My websites ebb and flow. After 23 years of writing online, I am recognizing recurring patterns.
I am keeping ancient hyperlinks intact. All articles I had published here before 2020 are still available elsewhere, also under the former main domain used at WordPress – elkement.blog. My frustration about other referenced websites’ ever changing and abandoned links ebbs and flows, too. To strike a balance, I am going to let some links die, like the elkement.wordpress.com URLs of the migrated articles. [Edit: Some weeks later, I change my mind again. Resurrecting and duplicating everything.]
Like living organisms, like seasons, like universes in a crazy cosmological model my websites breathe. Growing bigger, growing more tentacles and connections, categories, FAQs, lists and explanations … then shrinking and withering again to enigmatic and confusing experiments, borderline artistic. I start out with a philosophical-artistic-pseudonymous secret escape in a new corner of the web, then the semi-professional science-y content creeps in. I feel responsibility, I get feedback. Mostly encouraging, partly increasingly tiresome – following the principle I coined The Internet Sharing Paradox: The More Information You Share for Free, The More Requests For Even More Free Information You Get.
Including social networks, all my online stuff oscillates between interaction/connection and the desire to craft my own, very minimalist and decidedly non-interactive and 1990s-style presence on the web. I enjoyed all the features WordPress and its associated de-facto social network gave me. Until it freaks me out so much that I hide in my programmer’s cave. In 2015 I have merged the three old sites, developing my own textfile-based database in .NET, replicating some blog-like features like nice URLs, archives, tag clouds. In 2019, I have crafted a static site generator from scratch, that turned all of our content including the WordPress blogs into one big collection of static HTML sites, trying to tame and codify all the hidden tentacled relations, between “personal” and “company” sites, between “our” German articles and “my” loosely translated English versions of them. One goal has been: No code – not on the server nor the client, no cookies at all, no content from other sites, not even Wikimedia public domain images.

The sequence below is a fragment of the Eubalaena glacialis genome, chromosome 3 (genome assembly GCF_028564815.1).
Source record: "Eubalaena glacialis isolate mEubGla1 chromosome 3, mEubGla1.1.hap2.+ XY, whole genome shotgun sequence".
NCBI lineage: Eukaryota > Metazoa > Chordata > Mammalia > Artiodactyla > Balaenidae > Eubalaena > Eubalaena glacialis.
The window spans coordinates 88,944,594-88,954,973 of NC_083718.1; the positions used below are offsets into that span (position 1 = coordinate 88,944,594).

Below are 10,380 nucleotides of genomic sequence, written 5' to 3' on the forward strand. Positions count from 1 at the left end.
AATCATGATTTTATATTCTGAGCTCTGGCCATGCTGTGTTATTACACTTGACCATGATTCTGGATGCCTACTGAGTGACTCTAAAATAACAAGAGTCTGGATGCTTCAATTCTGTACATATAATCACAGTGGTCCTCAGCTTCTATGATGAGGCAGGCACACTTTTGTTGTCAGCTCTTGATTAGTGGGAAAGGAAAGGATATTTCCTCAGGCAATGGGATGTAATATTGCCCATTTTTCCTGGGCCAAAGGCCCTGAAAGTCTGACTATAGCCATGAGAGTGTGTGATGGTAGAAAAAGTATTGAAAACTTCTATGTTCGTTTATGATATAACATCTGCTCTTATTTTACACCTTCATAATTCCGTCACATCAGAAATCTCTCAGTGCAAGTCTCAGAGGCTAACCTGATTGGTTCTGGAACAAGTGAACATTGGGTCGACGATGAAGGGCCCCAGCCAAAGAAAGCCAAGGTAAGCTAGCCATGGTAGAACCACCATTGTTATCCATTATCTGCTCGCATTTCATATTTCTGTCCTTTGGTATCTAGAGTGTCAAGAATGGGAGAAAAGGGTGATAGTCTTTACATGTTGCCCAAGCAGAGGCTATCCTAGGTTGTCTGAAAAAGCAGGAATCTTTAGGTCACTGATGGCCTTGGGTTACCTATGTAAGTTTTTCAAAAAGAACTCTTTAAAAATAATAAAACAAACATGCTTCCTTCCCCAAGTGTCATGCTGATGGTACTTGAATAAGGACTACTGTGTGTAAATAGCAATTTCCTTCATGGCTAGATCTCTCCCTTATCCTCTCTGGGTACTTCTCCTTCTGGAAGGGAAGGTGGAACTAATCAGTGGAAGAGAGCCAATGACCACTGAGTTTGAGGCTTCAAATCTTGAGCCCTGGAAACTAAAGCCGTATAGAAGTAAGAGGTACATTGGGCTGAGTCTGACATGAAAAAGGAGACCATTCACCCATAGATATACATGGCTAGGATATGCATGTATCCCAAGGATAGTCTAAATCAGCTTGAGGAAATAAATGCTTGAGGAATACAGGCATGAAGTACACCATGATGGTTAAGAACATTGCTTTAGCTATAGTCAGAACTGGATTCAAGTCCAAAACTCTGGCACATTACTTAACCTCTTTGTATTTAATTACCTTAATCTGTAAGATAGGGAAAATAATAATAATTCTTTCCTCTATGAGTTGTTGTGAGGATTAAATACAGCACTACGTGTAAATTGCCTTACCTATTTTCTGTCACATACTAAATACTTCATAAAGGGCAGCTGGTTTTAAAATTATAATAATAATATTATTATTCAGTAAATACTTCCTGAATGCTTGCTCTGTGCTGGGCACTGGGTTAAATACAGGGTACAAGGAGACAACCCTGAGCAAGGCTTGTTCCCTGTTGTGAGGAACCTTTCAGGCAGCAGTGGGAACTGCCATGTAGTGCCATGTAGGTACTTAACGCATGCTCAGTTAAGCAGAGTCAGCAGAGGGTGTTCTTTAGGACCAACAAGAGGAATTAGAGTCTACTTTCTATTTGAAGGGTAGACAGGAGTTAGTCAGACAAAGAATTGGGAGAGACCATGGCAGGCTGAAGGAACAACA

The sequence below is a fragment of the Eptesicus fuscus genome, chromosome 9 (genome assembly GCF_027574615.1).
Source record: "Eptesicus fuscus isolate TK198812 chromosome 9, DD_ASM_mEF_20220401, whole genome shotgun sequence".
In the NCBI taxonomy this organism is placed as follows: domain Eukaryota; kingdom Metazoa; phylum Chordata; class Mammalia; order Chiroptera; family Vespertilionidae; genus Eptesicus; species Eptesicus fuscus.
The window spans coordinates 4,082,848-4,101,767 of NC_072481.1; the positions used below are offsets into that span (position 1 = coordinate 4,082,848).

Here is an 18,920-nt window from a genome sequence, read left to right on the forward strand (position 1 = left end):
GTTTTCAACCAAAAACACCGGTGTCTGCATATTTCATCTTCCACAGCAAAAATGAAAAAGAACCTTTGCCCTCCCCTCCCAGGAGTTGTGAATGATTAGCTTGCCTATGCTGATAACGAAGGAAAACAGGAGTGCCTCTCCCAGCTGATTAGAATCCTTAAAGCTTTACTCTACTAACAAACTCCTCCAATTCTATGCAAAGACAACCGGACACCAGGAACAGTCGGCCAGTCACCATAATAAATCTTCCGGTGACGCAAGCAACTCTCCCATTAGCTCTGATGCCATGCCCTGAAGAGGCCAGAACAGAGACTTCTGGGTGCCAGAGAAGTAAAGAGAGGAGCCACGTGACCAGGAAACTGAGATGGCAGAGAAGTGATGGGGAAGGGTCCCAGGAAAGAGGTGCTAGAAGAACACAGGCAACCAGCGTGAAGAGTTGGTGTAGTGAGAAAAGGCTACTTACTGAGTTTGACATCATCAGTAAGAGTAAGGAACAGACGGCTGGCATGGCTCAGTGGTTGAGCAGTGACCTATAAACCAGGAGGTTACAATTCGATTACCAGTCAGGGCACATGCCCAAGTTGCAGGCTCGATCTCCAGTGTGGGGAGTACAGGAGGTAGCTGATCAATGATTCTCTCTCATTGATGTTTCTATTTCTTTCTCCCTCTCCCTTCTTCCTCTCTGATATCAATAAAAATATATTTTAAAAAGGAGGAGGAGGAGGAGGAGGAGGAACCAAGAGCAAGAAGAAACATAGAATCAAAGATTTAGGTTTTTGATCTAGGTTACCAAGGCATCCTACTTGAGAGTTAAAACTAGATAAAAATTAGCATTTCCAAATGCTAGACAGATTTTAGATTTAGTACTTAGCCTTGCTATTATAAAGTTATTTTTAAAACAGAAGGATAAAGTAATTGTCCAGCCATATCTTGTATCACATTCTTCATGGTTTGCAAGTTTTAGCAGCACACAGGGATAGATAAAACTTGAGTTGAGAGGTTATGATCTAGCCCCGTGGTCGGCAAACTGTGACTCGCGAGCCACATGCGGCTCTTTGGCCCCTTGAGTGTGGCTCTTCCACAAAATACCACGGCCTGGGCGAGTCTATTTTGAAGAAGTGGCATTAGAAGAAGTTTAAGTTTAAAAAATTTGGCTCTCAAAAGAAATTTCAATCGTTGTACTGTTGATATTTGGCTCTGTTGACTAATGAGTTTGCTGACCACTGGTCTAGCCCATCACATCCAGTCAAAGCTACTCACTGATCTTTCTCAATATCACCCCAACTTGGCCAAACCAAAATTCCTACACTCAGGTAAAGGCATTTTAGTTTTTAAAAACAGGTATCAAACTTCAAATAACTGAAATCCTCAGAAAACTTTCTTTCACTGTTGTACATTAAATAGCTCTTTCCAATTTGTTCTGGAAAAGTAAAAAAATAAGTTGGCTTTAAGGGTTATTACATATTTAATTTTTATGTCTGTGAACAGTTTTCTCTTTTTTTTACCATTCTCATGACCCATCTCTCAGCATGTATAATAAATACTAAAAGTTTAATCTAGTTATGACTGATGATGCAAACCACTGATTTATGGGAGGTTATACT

elkement dot wordpress dot com popped up in the middle of my online life. My first website went live in 1997 – created with FrontPage and tested on a so-called Personal Webserver, when I hardly knew what a web server was. My old pages bifurcated a few times, using three different domains, not yet counting the company-only ones and the other project sites “in the family” for whom I was just the webmaster. In 2004 I was ready for a professional change, and these three websites had vibrant lives and designs of their own. I made the change, I re-developed them all in .asp, then content creation ceased. In 2011 I was ready for another change again and signed up on WordPress. In 2012 I emerged at the other end of a worm-hole, and took elkement.wordpress.com blog live. These were the early days of a quirky community of fellow blogger-philosophers and search term poets.
The original title was:
Theory and Practice of Trying to Combine Just Anything
The original tagline was:
Physics versus engineering
off-the-wall geek humor versus existential questions
IT versus the real thing
corporate world’s strangeness versus small business entrepreneur’s microcosmos,
knowledge worker’s connectedness versus striving for independence.
When the site turned into that serious research blog, I changed it to elkemental Force
– Software, Energy, and Anything Between.
The original tagline is still – yet again! – apt. Following the empirically proven pattern, I suppose I am enjoying the virtual blank of sheet of paper again. Where’s the next worm-hole?